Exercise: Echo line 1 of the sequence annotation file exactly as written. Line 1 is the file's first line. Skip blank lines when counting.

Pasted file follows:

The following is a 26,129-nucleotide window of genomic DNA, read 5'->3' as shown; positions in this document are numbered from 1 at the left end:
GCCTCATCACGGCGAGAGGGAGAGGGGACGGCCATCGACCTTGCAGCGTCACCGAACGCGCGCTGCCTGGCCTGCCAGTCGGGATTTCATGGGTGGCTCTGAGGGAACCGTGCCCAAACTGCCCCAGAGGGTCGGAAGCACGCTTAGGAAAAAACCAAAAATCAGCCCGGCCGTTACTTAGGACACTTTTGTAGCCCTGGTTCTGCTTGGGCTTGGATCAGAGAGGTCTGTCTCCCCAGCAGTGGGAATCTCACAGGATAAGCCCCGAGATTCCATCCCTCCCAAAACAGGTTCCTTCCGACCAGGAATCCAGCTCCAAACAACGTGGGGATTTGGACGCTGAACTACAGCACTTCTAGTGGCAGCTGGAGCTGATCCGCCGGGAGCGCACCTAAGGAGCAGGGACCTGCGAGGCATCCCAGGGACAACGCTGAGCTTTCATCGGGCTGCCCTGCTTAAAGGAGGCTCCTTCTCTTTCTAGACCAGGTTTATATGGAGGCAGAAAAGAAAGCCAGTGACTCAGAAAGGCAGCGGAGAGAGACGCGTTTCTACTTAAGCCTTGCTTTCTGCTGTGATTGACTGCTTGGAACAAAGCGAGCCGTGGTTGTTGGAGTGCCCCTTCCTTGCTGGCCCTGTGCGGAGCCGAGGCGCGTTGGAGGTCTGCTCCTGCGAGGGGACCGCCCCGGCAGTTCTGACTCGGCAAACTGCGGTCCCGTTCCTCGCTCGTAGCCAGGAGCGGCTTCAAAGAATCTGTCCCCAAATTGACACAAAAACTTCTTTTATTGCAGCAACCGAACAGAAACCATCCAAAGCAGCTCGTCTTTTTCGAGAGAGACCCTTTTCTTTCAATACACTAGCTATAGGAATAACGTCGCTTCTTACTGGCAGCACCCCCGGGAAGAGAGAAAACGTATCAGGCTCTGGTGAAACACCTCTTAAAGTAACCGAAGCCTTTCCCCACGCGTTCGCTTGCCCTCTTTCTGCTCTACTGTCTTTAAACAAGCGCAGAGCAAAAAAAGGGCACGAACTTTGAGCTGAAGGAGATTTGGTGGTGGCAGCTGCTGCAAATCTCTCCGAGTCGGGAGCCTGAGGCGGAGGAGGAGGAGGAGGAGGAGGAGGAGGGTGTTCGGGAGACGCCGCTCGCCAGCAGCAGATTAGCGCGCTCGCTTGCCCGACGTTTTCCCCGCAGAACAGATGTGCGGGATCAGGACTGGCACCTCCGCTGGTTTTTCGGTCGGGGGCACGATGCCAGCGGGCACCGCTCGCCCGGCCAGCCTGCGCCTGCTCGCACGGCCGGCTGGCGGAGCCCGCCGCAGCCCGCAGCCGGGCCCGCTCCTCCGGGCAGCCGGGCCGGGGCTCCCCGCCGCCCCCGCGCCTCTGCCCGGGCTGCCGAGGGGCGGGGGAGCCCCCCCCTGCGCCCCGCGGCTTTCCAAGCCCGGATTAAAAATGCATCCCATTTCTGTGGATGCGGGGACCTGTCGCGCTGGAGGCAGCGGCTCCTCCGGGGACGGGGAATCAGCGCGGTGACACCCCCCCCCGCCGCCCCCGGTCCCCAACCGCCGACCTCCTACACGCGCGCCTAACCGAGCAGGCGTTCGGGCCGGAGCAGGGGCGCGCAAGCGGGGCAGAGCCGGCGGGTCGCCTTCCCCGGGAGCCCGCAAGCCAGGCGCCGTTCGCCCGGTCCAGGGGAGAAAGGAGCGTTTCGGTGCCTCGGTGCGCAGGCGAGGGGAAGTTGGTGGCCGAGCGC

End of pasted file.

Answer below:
The following is a 26,129-nucleotide window of genomic DNA, read 5'->3' as shown; positions in this document are numbered from 1 at the left end: